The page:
With the offensive line shored up in the draft, the Raiders now must address their needs in the air game.
This is "put up or shut up" time for QB Jason Campbell in 2011. That means he will become a bona fide starter or a career backup. While an 84.5 rating for the season is certainly nothing to sneeze at, Campbell will have to at least duplicate those numbers—or improve on them—if the Raiders are to finish anywhere near .500 again.
Claiming that Nnamdi Asomugha can be replaced is as hilarious as claiming that anything can substitute sugar in the Classic Coke formula.
Asomugha dictated how entire offenses operated. With him out of the picture, it’s literally back to the drawing board.
It’s not that this defensive unit is lacking for playmakers and leadership—with Seymour, Wimbley and Shaughnessy, there are plenty of candidates ready to man up and lead the Raiders.
That’s not to say they didn’t have their share of meltdowns last year: Six times (all losses), the Raiders allowed more than 30 points.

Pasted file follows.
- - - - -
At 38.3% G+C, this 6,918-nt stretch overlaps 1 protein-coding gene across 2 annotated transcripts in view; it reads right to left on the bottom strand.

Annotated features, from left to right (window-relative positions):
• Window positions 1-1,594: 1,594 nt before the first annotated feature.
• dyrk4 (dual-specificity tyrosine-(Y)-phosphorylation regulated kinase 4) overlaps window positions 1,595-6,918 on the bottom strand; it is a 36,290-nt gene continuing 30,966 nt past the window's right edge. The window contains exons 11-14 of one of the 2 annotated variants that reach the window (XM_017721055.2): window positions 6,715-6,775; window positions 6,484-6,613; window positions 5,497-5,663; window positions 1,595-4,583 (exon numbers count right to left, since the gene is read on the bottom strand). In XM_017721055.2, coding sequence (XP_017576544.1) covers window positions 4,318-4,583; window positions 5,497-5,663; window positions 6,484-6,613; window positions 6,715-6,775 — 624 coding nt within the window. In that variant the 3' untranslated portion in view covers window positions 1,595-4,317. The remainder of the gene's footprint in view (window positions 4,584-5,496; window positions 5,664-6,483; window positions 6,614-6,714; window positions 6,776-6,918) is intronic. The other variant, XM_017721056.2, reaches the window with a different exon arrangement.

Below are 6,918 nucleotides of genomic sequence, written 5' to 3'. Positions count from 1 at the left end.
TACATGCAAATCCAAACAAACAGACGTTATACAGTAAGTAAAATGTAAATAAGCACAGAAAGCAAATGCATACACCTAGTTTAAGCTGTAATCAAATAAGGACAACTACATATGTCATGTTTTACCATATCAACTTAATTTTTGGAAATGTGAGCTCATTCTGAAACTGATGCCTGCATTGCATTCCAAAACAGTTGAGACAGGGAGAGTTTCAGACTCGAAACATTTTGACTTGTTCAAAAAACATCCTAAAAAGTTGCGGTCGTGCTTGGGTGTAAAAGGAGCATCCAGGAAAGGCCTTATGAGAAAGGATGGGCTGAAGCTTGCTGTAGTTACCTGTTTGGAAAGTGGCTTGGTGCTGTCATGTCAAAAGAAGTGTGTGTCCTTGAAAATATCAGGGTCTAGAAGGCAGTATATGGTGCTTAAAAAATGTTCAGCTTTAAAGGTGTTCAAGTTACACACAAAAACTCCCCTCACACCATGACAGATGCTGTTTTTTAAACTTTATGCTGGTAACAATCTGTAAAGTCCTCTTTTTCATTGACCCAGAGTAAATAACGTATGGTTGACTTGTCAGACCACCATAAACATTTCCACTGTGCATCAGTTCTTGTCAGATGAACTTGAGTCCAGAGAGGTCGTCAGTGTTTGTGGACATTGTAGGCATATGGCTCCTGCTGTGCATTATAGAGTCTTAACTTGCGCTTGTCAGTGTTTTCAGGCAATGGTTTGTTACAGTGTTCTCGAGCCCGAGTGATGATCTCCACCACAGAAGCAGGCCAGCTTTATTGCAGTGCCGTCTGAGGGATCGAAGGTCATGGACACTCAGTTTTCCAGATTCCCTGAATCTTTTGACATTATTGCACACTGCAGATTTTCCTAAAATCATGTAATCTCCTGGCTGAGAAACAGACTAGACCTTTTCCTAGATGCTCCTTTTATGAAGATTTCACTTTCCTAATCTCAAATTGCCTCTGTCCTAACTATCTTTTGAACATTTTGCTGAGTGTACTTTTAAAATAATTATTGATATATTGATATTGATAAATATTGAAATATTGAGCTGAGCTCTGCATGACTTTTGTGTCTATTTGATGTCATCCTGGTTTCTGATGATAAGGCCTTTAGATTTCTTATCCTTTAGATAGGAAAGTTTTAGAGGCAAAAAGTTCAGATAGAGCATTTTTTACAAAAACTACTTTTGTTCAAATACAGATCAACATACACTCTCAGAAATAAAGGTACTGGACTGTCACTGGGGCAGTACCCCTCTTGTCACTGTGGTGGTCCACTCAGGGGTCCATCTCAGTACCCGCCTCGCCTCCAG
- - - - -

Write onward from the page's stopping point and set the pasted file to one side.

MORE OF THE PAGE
Think this unit can pull that off again without their franchise player covering one half of the field? It can’t hurt to hope.
These guys have been a mixed bag.
Just which unit is it exactly?
Was it the special teams that single-handedly destroyed San Diego at Alameda or the train wreck that kissed the playoffs good-bye with a 38-31 loss at Jacksonville?
The special teams have the propensity for the big play—either in scoring it or allowing it.
That inconsistency doesn’t bode too well for an 8-8 team seeking to do better.
Credit where credit is due, though. Sebastian Janikowski led the league with 33 made field goals, a healthy fraction of them long ones that helped ice games. Shane Lechler, with a 47.0 yard per punt average, can still kick the ball across the bay, which should give the defense that extra skip in their step when they take the field, not to mention superb field position.